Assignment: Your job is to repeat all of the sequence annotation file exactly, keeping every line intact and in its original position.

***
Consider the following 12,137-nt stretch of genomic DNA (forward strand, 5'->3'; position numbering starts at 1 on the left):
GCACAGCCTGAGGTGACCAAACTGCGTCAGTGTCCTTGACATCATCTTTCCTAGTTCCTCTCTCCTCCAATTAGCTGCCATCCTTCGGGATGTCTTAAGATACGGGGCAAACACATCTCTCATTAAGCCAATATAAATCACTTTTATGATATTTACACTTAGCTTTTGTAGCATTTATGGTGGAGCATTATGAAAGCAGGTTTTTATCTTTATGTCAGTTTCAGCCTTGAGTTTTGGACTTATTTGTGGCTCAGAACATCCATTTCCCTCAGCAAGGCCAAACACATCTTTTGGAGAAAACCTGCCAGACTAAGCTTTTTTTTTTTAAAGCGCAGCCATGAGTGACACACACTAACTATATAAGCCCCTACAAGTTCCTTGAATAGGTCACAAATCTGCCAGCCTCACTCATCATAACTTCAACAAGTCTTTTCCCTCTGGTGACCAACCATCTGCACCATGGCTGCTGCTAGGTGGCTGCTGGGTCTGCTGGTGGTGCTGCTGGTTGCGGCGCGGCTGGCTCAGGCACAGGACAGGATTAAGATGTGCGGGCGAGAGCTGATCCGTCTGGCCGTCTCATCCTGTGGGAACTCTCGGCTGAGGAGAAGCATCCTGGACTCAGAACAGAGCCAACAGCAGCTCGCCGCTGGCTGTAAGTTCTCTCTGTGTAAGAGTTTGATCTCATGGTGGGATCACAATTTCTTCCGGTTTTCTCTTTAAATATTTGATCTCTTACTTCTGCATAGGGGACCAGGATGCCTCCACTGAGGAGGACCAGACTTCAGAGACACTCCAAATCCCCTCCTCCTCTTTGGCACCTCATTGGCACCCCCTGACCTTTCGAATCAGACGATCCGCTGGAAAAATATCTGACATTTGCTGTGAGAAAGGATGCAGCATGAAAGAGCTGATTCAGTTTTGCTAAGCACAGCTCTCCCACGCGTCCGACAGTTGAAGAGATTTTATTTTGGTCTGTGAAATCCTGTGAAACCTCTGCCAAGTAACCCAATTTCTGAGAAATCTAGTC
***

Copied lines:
Consider the following 12,137-nt stretch of genomic DNA (forward strand, 5'->3'; position numbering starts at 1 on the left):
GCACAGCCTGAGGTGACCAAACTGCGTCAGTGTCCTTGACATCATCTTTCCTAGTTCCTCTCTCCTCCAATTAGCTGCCATCCTTCGGGATGTCTTAAGATACGGGGCAAACACATCTCTCATTAAGCCAATATAAATCACTTTTATGATATTTACACTTAGCTTTTGTAGCATTTATGGTGGAGCATTATGAAAGCAGGTTTTTATCTTTATGTCAGTTTCAGCCTTGAGTTTTGGACTTATTTGTGGCTCAGAACATCCATTTCCCTCAGCAAGGCCAAACACATCTTTTGGAGAAAACCTGCCAGACTAAGCTTTTTTTTTTTAAAGCGCAGCCATGAGTGACACACACTAACTATATAAGCCCCTACAAGTTCCTTGAATAGGTCACAAATCTGCCAGCCTCACTCATCATAACTTCAACAAGTCTTTTCCCTCTGGTGACCAACCATCTGCACCATGGCTGCTGCTAGGTGGCTGCTGGGTCTGCTGGTGGTGCTGCTGGTTGCGGCGCGGCTGGCTCAGGCACAGGACAGGATTAAGATGTGCGGGCGAGAGCTGATCCGTCTGGCCGTCTCATCCTGTGGGAACTCTCGGCTGAGGAGAAGCATCCTGGACTCAGAACAGAGCCAACAGCAGCTCGCCGCTGGCTGTAAGTTCTCTCTGTGTAAGAGTTTGATCTCATGGTGGGATCACAATTTCTTCCGGTTTTCTCTTTAAATATTTGATCTCTTACTTCTGCATAGGGGACCAGGATGCCTCCACTGAGGAGGACCAGACTTCAGAGACACTCCAAATCCCCTCCTCCTCTTTGGCACCTCATTGGCACCCCCTGACCTTTCGAATCAGACGATCCGCTGGAAAAATATCTGACATTTGCTGTGAGAAAGGATGCAGCATGAAAGAGCTGATTCAGTTTTGCTAAGCACAGCTCTCCCACGCGTCCGACAGTTGAAGAGATTTTATTTTGGTCTGTGAAATCCTGTGAAACCTCTGCCAAGTAACCCAATTTCTGAGAAATCTAGTC